Glasgow vs Edinburgh
When Glaswegians plastered their cars with ‘Glasgow’s Miles Better’ bumper stickers in the 1980s (complete with a smiling Mr Happy), Edinburgh’s residents begged to differ. But with terrific museums, cracking nightlife and vibrant arts scenes in both cities, how do you choose between the two for your next trip?
History and museums
Until it unearths remains of an ancient, advanced civilisation beneath the Gorbals, Glasgow is going to struggle to beat Edinburgh in the historic attractions stakes. With Edinburgh Castle (Castle Hill, +44 131 225 9846) slapped bang on top of an extinct volcano at the top of the Royal Mile and the Queen’s official Scottish residence, the Palace of Holyroodhouse (Holyrood, +44 131 556 5100), at the bottom, there’s little contest. If you are looking for prehistoric sights in Glasgow, head to Fossil Grove in Victoria Park (Victoria Park Drive North, +44 141 287 5918), whose 11 fossilised tree stumps take you back 330 million years to pre-dinosaur days when Glasgow’s climate was tropical and steamy (yes, really).
When it comes to museums however, Glasgow gives Edinburgh a run for its money. On the east coast you have the National Museum of Scotland (Chambers Street, +44 300 123 6789), home to around 8,000 objects, from Dolly the sheep to the Lewis chessman. On the west coast, Kelvingrove Art Gallery and Museum (Argyle Street, +44 141 276 9500) equals that tally of 8,000, displaying a suspended Mark 21 Spitfire and an extensive collection of Glasgow Boys art. But where Glasgow tops Edinburgh is in its architectural marvel, the shimmering Riverside Museum, designed by Zaha Hadid (100 Pointhouse Place, +44 141 287 2720), that’s packed to the rafters with transport artefacts.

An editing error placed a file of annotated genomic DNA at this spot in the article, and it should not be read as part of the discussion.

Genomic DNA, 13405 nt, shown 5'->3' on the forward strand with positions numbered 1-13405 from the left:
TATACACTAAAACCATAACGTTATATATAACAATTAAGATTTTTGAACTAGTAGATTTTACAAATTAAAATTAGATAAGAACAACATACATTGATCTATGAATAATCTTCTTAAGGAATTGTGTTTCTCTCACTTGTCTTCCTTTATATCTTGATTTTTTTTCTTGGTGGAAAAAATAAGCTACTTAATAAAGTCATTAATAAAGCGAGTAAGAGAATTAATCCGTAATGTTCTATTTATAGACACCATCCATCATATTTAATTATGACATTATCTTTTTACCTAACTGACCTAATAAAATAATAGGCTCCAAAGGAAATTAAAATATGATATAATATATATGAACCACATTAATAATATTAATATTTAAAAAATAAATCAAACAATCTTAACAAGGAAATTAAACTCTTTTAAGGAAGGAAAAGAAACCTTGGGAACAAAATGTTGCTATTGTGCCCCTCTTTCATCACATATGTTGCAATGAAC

Think of Scottish cultural extravaganzas, and the Edinburgh Festival is likely to spring to mind. For three weeks in August, the capital buzzes with wacky street performers, big-name comedians, student drama clubs and internationally renowned orchestras. Glasgow’s West End Festival may be less famous, but its eclectic programme of music, theatre and exhibitions draws crowds to venues across the West End each June. Of the 400 or so events, don’t miss the Mardi Gras Parade, a kaleidoscopic display of flamboyant costumes and colourful dancing.
If you’re into cutting-edge contemporary arts, you might wander up to Edinburgh’s Collective (38 Calton Hill, +44 131 556 1264), which showcases up-and-coming visual artists in the City Observatory. Glasgow takes the lead in this subcategory, however, thanks to its impressive line-up of artist-run spaces. The Pipe Factory (42 Bain Street) is home to a cluster of artists and runs regular exhibitions, workshops and residencies in a Victorian clay pipe factory. Another converted industrial warehouse put to creative use is the Glue Factory (15 Burns Street), whose cavernous rooms house exhibitions and club nights.